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#11 lockman

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Posted 23 January 2012 - 02:46 PM

Assuming you are a gun owner:

What if your FOID expires and you don't renew?
or you move here from out of state and never apply for one?


It went from a non-crime to a potential felony by the removal of the words "previously issued" from the statute. But that was the previous decade.
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#12 BobS

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Posted 23 January 2012 - 03:13 PM

What happens if you are a FOID holder that has a firearm in the home but your spouse isn't a FOID holder, you aren't home and they are???

#13 RandyP

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Posted 23 January 2012 - 03:15 PM

IMHO what happens is you get her a FOID card?

#14 BobS

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Posted 23 January 2012 - 03:17 PM

IMHO what happens is you get her a FOID card?


Iím working on that but itís doesnít really answer my question?

#15 Bud

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Posted 23 January 2012 - 03:21 PM

What happens if you are a FOID holder that has a firearm in the home but your spouse isn't a FOID holder, you aren't home and they are???



I don't think there is a test case for that but my best guess is that would not be a good ending if (for some reason) the police got involved.

I frequently have that problem with my wife so I made (begged, pleaded, whined, threatened to hold my breath at the top of the stairs until I turned blue and passed out) her get one.

I am the lord and master of my home

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#16 billzfx4

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Posted 23 January 2012 - 03:29 PM

I had no problem getting my wife a FOID.
My problem now is that every trip to the range requires twice as much ammo, since I can't sneak out alone anymore. :console:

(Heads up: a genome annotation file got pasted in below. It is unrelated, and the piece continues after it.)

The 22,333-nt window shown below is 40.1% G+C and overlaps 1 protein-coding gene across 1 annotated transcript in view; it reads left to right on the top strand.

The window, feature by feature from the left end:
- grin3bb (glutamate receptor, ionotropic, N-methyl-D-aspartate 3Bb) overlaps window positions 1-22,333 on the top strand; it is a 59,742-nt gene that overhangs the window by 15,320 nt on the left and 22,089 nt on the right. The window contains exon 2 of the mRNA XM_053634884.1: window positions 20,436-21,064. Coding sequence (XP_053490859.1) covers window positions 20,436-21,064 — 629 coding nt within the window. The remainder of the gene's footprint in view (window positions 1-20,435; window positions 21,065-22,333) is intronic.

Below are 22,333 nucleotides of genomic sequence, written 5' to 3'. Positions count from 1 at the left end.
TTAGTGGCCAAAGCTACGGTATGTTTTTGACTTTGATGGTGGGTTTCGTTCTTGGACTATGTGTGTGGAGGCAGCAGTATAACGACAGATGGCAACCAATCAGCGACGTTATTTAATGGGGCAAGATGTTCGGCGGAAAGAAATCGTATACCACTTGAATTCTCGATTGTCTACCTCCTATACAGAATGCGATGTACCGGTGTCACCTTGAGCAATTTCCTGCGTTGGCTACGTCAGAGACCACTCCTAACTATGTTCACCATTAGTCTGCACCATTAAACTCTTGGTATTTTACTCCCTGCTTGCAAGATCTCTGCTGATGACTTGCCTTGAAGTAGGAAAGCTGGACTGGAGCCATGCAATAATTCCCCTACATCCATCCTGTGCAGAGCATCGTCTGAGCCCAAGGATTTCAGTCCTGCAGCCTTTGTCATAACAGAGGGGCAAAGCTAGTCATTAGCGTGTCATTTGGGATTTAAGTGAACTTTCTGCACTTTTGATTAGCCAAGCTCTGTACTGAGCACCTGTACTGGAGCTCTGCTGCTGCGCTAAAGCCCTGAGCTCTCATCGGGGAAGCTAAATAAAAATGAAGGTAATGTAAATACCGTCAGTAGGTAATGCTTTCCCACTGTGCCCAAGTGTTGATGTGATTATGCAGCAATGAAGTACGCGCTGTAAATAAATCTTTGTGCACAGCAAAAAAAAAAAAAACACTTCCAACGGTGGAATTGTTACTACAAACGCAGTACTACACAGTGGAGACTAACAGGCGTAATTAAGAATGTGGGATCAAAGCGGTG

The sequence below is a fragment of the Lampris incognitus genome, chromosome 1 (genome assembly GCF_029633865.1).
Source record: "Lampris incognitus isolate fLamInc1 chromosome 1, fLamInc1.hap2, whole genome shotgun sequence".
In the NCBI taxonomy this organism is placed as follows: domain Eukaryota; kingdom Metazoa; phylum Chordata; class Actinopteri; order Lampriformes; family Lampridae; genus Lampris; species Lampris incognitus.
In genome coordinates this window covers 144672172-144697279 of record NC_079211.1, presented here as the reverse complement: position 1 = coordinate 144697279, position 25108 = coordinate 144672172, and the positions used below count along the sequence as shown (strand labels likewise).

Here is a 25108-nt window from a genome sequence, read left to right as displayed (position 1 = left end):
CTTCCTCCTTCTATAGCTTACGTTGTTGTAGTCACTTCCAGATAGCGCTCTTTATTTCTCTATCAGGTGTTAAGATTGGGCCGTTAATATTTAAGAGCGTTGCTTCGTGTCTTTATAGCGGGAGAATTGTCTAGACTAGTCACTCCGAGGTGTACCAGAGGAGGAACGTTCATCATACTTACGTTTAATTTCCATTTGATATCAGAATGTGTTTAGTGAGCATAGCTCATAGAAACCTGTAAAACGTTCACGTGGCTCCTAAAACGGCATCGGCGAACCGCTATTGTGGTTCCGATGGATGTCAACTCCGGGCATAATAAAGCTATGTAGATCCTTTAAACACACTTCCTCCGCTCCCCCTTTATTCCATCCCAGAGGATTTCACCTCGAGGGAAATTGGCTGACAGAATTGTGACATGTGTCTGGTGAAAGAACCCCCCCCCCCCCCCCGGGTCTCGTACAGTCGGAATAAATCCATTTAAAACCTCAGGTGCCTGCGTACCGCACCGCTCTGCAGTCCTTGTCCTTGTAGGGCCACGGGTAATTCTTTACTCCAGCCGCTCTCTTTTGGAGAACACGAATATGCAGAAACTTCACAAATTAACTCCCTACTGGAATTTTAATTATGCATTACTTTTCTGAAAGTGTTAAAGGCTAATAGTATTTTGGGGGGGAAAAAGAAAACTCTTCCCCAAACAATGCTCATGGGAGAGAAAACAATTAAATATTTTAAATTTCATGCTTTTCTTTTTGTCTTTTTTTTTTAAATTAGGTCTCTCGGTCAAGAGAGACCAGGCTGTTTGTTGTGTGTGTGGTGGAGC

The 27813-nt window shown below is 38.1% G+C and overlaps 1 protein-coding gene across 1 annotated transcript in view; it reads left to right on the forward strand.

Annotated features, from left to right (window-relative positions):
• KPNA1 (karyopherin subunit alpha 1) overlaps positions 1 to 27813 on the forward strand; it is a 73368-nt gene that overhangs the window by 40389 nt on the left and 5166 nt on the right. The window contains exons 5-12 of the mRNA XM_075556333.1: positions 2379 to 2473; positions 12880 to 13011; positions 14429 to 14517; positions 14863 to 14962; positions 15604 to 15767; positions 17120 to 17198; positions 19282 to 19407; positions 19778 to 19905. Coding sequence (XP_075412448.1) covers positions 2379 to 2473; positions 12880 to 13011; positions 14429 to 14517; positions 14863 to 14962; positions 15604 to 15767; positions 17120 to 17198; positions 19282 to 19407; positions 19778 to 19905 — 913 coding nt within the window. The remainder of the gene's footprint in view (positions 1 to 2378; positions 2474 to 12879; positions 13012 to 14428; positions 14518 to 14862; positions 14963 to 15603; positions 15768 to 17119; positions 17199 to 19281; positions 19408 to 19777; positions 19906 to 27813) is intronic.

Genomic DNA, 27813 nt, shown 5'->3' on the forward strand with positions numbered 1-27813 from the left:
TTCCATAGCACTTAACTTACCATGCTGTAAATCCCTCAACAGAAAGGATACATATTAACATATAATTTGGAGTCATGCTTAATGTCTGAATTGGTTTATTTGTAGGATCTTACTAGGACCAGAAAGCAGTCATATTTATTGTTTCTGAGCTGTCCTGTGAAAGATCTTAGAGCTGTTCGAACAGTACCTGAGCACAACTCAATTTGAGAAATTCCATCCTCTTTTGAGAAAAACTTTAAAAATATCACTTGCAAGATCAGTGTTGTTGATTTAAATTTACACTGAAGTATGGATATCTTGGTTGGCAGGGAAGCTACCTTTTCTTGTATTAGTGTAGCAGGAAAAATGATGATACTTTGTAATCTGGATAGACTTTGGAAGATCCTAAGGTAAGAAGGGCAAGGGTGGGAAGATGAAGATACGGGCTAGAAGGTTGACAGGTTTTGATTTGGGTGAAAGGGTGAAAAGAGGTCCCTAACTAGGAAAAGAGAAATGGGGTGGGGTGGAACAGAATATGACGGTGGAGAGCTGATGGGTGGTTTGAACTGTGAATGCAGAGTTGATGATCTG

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#17 papa

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Posted 23 January 2012 - 03:51 PM

My wife has had her own FOID card for many years now. I told her it just made sense for her to have one.

If she were to make a trip to town and I ( we ) needed ammo , she could go ahead and get it. I wouldn't have to make an extra trip. :console:

#18 Grey Beret

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Posted 23 January 2012 - 03:55 PM

What happens if you are a FOID holder that has a firearm in the home but your spouse isn't a FOID holder, you aren't home and they are???

As always, I think it would depend on where you are, who you are, and the attitude of the responding police officer. That said, the results would be as others have described I think. There is one thing that might (I repeat "might") make a difference and that would be whether or not she had access to the firearms and their ammunition. Were they in a safe or other locked container that she could not access? At that point, it could be argued that she was not actually in possession of them and would probably result in a positive outcome at the trial. But there is the 800 pound gorilla that we often forget about. No matter what we do or how we do it, it could very easily become necessary for us to spend the time, money and sleep if the authorities insist on pursuing the matter in court. Even if you prove yourself to be in the clear, you will have spend the time, energy, and money in the process.

#19 Buckfarrack

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Posted 23 January 2012 - 04:49 PM

Assuming you are a gun owner:

What if your FOID expires and you don't renew?
or you move here from out of state and never apply for one?

They're telling you the truth although i did let mine expire for over a year, a few years ago.I called the ISP and explained to them,filled out the app,and they sent me a new card surprisingly quick.

Back in the 80's i drove up here(IL)from Texas on vacation for a week to see family.After about four days in the Champaign-Urbana area my Dad said son,you better get that rifle off that gun rack in the rear window of your pickup.heck,we went to the mall,went out for drinks at the RoseBowl....I WAS LUCKY! That was a stupid mistake but back then coming from Texas,we didn't even worry about any gun laws while transporting in your vehicle since you could even drink a beer driving down the road.

Edited by Buckfarrack, 23 January 2012 - 05:01 PM.

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#20 Ron

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Posted 23 January 2012 - 06:56 PM

Assuming you are a gun owner:

What if your FOID expires and you don't renew?
or you move here from out of state and never apply for one?


If caught transporting or carrying a firearm without a FOID card, it's a class 4 felony under per 720 ILCS 5/24-1(a)(4).

Now what is interesting, the statute says:

(4) Carries or possesses in any vehicle or concealed